Equitable's policyholders hoped that Abraham would identify the FSA's regulatory failures and recommend government compensation. One of her predecessors, Sir Cecil Clothier, had no doubt about his role. As he put it: "I exist to hear and determine the grievances of the citizen against an administration which may have been careless of that citizen's rights." A report on the Barlow Clowes scandal by Sir Anthony Barrowclough, another of her predecessors, led to compensation. But Abraham seems made of weaker stuff. In July, she published a disappointing report on the prudential regulation of Equitable by the FSA for the years 1999-2000. The investigation took far too long (20 months) and said too little.

Her report started and ended with two factual errors about the personal financial position and diligence of the investor whose details she used as a representative case. The errors could have been corrected with a little more research. And although she was provided with evidence about the over-bonusing, and it should have been a central part of the complaint that she was investigating, the Equitable Members Action Group (EMAG) feels she failed to investigate the issue. She identified 18 issues in considering whether there had been maladministration by the FSA, and managed to absolve the regulator in every case. One reason was to claim she had no jurisdiction over the GAD, which undertook all the technical prudential work.

EMAG disagrees with her restrictive interpretation of her remit. We also disagree with her assertion that the legislators of the 1982 Insurance Companies Act intended regulation to be carried out with a "light touch". This was her implicit excuse for the FSA's failure to understand Equitable's finances properly. In fact, the legislation provides for draconian powers, and there is no doubt that the intent of the Act was to provide effective regulation. In the end one is left with the impression that Abraham excused the incompetence of the FSA in a report that lacks intellectual rigour. Emag is seeking permission to have her report subjected to judicial review. She has responded by employing, at taxpayers' expense, a City solicitor to attempt to fight taxpayers seeking redress against the government.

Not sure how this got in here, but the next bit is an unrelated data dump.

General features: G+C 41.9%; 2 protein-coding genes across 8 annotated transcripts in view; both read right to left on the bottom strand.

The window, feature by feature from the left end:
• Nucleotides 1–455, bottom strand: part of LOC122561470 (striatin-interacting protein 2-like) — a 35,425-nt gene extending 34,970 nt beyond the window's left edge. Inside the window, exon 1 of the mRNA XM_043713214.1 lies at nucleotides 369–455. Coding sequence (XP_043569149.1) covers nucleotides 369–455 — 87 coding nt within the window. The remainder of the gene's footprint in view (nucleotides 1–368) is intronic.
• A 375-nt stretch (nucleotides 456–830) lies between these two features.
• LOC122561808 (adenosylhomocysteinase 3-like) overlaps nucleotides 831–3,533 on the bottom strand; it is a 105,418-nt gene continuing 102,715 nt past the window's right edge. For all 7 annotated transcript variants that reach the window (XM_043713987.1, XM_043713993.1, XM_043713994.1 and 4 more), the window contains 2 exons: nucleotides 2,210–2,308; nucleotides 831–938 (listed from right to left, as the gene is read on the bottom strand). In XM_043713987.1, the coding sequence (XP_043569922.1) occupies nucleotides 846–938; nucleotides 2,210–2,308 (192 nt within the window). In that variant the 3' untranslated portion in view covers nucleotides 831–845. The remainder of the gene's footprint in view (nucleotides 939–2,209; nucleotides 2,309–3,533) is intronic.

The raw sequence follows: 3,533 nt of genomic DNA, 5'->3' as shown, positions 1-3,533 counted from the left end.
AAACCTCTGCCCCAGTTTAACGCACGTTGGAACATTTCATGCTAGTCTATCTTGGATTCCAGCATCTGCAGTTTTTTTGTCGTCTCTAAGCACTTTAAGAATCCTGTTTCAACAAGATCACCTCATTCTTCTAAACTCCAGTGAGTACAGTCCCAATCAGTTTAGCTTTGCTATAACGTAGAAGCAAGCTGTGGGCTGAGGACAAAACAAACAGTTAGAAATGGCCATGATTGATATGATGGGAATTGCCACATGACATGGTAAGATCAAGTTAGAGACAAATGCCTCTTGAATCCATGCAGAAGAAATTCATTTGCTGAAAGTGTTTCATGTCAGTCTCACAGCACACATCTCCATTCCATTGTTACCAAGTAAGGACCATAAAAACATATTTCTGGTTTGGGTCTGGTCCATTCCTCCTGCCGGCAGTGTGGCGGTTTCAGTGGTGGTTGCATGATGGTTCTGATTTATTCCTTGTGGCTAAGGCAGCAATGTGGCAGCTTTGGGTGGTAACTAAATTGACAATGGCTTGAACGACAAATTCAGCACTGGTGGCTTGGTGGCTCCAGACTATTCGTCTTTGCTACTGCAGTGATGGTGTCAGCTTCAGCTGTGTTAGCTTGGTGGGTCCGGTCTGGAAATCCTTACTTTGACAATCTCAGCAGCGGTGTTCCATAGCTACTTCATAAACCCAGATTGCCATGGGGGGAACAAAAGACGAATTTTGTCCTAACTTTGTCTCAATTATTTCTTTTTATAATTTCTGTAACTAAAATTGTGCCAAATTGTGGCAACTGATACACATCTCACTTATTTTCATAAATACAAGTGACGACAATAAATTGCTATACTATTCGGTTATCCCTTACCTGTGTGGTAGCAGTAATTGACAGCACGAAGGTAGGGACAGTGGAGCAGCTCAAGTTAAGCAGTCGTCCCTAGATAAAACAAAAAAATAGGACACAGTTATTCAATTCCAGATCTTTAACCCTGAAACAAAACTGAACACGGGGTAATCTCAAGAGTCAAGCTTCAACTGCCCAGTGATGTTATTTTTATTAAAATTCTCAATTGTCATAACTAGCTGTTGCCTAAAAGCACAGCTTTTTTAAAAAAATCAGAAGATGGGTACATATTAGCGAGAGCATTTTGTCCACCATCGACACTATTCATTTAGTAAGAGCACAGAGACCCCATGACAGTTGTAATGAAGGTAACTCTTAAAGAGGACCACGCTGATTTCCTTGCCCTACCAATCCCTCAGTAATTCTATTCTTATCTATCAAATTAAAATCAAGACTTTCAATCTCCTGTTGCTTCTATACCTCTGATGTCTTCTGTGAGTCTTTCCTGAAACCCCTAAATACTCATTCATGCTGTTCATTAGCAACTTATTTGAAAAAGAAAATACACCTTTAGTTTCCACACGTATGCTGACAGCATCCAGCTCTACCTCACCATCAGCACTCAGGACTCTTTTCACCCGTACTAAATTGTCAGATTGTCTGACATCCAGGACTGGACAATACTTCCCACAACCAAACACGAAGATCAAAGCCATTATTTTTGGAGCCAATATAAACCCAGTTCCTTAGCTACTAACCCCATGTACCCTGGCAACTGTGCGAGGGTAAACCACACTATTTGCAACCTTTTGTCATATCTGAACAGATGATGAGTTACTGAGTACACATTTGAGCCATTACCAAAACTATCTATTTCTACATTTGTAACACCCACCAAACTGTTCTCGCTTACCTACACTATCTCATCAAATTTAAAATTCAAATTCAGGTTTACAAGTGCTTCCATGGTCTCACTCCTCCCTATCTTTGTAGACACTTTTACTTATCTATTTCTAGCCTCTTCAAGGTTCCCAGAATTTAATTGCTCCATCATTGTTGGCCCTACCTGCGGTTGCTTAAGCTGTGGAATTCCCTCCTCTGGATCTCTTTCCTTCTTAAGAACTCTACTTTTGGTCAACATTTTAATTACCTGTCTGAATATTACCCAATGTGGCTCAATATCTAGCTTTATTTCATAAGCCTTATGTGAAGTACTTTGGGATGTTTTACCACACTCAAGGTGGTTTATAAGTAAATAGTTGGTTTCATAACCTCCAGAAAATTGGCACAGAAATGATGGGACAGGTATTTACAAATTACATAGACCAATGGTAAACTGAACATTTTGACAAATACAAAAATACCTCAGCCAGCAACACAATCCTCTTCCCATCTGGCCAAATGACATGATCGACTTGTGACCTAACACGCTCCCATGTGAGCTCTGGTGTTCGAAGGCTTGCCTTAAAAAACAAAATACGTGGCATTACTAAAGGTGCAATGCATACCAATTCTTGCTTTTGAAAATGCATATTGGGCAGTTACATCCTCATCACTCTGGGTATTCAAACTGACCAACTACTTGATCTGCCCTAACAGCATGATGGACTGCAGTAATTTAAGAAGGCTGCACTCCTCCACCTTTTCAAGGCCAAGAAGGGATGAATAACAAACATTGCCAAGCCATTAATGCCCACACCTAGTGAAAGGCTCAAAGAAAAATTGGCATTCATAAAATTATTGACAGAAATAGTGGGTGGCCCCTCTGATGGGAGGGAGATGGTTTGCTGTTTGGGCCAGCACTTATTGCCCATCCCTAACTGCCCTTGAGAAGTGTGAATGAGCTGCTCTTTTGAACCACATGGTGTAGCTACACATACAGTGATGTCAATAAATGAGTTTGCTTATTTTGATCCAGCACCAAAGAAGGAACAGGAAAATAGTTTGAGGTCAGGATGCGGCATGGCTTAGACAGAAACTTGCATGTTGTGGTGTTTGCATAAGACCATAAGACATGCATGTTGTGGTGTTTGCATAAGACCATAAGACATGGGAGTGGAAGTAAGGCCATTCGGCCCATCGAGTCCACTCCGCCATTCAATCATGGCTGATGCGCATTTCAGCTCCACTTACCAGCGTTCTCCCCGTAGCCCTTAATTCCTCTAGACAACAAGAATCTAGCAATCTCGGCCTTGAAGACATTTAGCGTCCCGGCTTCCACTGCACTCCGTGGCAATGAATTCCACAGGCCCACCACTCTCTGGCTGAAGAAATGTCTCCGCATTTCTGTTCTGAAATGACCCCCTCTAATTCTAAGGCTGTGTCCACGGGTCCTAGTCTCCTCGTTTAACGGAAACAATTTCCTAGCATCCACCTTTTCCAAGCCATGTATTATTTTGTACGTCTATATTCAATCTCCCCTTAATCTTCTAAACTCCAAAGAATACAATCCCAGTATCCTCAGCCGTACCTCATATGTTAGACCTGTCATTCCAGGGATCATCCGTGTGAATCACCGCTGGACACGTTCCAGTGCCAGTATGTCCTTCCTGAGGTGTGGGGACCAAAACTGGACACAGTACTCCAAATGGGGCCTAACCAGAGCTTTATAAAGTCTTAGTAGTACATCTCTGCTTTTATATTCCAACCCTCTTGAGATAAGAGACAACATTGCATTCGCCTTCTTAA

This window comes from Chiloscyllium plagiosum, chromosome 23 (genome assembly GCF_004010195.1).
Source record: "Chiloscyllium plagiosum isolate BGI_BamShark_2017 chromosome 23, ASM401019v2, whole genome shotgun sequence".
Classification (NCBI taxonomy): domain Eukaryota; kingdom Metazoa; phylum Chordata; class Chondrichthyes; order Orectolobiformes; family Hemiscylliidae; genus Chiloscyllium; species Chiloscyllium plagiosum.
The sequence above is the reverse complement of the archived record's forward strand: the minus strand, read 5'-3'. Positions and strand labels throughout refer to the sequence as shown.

On Thursday, Abraham declined to answer questions from the Commons public administration committee on the pretext that the issue is sub judice. Abraham had, at least, the grace to look embarrassed about this, even though she was given a soft ride by Tony Wright, the committee chairman.

Surely investors in an organisation regulated by the government have a right to expect something better than the shambles that has followed the Equitable collapse. Surely a million policyholders are entitled to something better than the Treasury's obfuscation and the flaccid pursuit of the issue by the Treasury committee. After all, most of the MPs involved must have constituents who have suffered from this debacle. Surely citizens have a right to expect greater protection from the parliamentary ombudsman?

The greatest shame of all is that it does not have to be like this. The HIH insurance group in Australia was placed in provisional liquidation on March 15 2001 and wound up on August 27 2002. Two days later the Australian government set up a Royal commission, which reported publicly on April 4 this year, just seven months later. The judge made 61 policy recommendations and 56 possible breaches of law were referred to the authorities.

If the British authorities had responded with equal vigour to the Equitable fiasco, we could by now have had both answers and compensation. No wonder saving for retirement is going out of fashion when so many people are treated so shoddily.